A Travellerspoint blog

December 2015

Day 3: Grand Turk!

semi-overcast 82 °F

On Wednesday, the Emerald Princess' port of call was Grand Turk, Turks and Caicos Islands. Tuesday was a day at sea, so although it was extremely relaxing and enjoyable, there is nothing to post about for that day. Wednesday was also enjoyable - but in an action-packed and very birdy way!

My dad and I disembarked the ship at about 8:15 in the morning so that we had a nice chunk of time for birding on Grand Turk. My mom and Pearl stayed back for most of the morning and then later joined us for snorkeling.

My dad and I birded the island by foot, focusing on the salinas (saltwater ponds/mudflats) that dot the island, which are great for shorebirds (many of which are winter residents that migrate to Grand Turk every year from arctic Canada) and other aquatic species. The first salina we visited, Hawke's Nest Salina, proved to be very productive for shorebirds.

SANDERLINGS:
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RUDDY TURNSTONE:
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RUDDY TURNSTONES, SANDERLINS, LEAST, SEMIPALMATED, and WESTERN SANDPIPERS. The white stuff is not snow (it was a pleasant 80 degrees!), but salt buildup due to the salty nature of the salina.
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RUDDY TURNSTONES, SANDERLINGS, WESTERN SANDPIPERS, and a life bird for me: 2 STILT SANDPIPERS which are the birds in the water in the middle of the photograph:
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We then somewhat followed the Grand Turk Birding Trail, which leads through areas of native scrubland and occasionally past various ponds and salinas which are the most productive spots for birding on the island. At one point, we found these two lizards alongside the trail:
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Female AMERICAN KESTREL:
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Female GADWALL (left) with a female BLUE-WINGED TEAL (right):
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Female BLUE-WINGED TEAL (left) with a LESSER YELLOWLEGS (right):
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Then, I found my lifer WHITE-CHEEKED PINTAIL, a beautiful resident duck of Caribbean islands:
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Here is another pintail with two BLUE-WINGED TEAL on the right:
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Two more WHITE-CHEEKED PINTAIL:
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Nonbreeding-plumage SPOTTED SANDPIPER:
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Horses roam free on Grand Turk, and this photo captures the ambience of the island nicely in my opinion. Notice the white CATTLE EGRET underneath the horse on the left, feeding off of insects attracted to the horses.
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LITTLE BLUE HERON, haven't seen this bird since Panama in November of 2013:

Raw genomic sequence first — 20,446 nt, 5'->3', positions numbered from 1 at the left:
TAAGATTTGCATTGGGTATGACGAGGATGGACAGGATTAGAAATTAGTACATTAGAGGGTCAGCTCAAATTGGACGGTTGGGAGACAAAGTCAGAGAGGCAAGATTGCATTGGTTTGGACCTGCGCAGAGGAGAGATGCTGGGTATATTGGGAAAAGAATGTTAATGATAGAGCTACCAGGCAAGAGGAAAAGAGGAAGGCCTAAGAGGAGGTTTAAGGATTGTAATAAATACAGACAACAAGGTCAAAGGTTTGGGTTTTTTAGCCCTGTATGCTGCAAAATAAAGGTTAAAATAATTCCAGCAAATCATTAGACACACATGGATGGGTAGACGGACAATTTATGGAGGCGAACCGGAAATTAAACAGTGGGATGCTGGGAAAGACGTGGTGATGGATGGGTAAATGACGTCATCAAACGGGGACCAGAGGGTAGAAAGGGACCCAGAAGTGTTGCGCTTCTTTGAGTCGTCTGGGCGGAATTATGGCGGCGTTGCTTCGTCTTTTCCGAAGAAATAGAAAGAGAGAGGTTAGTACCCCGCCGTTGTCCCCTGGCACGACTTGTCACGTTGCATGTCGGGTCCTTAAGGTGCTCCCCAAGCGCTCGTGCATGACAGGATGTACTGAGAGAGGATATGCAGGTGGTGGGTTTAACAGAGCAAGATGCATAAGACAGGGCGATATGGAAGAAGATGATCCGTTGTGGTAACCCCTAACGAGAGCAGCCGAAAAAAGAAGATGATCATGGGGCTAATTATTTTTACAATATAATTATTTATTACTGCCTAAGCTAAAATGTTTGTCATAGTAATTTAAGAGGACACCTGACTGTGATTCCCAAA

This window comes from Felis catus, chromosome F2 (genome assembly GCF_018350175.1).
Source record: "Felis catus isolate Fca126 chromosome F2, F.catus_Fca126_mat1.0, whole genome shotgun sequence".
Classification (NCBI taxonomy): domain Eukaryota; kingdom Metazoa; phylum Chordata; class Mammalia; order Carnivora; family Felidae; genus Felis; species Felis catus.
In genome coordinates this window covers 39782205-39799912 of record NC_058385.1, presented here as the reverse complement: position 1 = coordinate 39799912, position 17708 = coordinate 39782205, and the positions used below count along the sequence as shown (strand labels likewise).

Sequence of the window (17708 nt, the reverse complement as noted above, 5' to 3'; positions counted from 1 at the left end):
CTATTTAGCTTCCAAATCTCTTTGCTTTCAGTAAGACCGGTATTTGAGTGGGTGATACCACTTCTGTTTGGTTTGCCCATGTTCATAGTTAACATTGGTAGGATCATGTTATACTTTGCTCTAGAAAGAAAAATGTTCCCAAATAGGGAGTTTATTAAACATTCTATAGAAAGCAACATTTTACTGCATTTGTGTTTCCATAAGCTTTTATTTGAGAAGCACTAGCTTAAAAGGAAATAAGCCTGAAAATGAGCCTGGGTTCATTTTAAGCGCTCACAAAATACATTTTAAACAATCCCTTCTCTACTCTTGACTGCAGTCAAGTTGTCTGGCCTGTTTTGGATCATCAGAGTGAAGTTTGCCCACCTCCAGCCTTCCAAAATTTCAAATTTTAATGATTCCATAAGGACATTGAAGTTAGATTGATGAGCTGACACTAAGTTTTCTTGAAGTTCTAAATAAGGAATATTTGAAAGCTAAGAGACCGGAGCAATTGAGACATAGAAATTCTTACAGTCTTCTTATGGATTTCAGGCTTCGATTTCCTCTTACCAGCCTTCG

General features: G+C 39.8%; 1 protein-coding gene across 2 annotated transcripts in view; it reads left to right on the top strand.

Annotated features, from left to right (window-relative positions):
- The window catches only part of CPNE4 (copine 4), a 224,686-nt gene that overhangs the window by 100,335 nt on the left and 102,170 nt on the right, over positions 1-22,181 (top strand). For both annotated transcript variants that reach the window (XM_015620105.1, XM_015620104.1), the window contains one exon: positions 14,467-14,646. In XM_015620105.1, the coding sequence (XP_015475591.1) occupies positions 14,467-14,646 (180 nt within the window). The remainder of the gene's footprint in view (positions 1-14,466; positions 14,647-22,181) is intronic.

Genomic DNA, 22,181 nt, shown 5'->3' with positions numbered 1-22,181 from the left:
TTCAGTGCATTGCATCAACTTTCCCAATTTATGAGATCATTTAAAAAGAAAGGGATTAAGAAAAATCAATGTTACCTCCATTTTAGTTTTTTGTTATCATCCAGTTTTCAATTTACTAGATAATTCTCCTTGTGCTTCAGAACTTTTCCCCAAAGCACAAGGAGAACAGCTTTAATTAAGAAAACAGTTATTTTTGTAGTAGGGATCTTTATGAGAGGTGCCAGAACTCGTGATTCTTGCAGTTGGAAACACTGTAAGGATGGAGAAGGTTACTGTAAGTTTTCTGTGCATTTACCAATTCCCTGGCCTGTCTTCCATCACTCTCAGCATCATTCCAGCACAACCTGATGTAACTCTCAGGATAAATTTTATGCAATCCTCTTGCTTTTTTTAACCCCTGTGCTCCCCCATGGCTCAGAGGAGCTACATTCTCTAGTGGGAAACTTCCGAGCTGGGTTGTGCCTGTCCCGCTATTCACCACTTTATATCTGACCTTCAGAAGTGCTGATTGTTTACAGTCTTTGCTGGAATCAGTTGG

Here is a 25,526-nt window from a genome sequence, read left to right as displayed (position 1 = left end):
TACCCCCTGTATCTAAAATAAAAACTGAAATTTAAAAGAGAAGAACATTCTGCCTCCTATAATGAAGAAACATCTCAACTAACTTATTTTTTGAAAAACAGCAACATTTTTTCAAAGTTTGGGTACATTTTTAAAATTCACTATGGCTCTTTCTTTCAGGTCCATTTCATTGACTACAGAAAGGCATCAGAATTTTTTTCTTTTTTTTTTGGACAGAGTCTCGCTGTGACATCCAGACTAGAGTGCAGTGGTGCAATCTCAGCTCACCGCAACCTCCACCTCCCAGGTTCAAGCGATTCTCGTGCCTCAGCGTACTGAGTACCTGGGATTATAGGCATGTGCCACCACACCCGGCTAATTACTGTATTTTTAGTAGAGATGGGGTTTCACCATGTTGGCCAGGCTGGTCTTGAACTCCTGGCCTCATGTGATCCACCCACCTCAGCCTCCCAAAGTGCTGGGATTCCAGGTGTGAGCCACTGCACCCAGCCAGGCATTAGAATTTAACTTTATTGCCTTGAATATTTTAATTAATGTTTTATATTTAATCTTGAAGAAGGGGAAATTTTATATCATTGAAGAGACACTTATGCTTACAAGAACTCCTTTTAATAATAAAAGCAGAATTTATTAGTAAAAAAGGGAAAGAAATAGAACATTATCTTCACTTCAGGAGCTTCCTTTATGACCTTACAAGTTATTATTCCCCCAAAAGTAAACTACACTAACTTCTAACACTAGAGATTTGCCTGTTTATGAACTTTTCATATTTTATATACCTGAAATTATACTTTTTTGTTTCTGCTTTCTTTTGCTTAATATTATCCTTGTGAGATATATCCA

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Nonbreeding-plumage BLACK-BELLIED PLOVER, which loses its black-bellied breeding plumage in the winter:
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This SMOOTH-BILLED ANI, a type of cuckoo native to the Caribbean, was a life bird for me:
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My dad and I saw a sign for Columbus Landfall National Park:
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And just beyond that sign was a beautiful vista of the Caribbean Sea:
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OSPREY:
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We then picked up a cab, who first took us to a Salina he knew about where one can find flamingos. We succeeded in finding a solitary AMERICAN FLAMINGO, a life bird for me!
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Then, he took us to Bohio Beach, which was probably the most beautiful beach we had ever visited.
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It was great for birding, too, with salinas right behind the resort full of shorebirds and other species. This beautiful male YELLOW-THROATED WARBLER even perched right on the bathroom for a nice photo:
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Then, my mom and Pearl joined my dad and I and we went on an hour snorkeling excursion where a guy took us in his motorboat to a buoy. He gave us an hour to snorkel there and informed us that the area around the buoy was one of the best snorkeling spots on Grand Turk. It was astounding! A huge school of fish greeted us immediately as we entered the water, with brilliant yellows and iridescent hues shimmering through the crystal-clear water. Continuing back another twenty feet, we encountered a huge underwater drop-off from the coral reef that revealed a deep blue vastness reminiscent of scenes from the movie "Finding Nemo." The coral on top of the underwater wall was breathtaking and the schools of multicolored fish were absolutely stunning. A group of a dozen yellow-patterned medium-sized fish swam by while a dazzling, tiny blue fish weaved its way through the coral. This snorkeling experience was second only to the Great Barrier Reef in February of 2014.

After snorkeling, my parents lounged around on lounge chairs, my sister played in the sand, and I went birding again in the salinas (salt ponds) behind the resort.

BLACK-NECKED STILTS (left) with one nonbreeding-plumage BLACK-BELLIED PLOVER (right):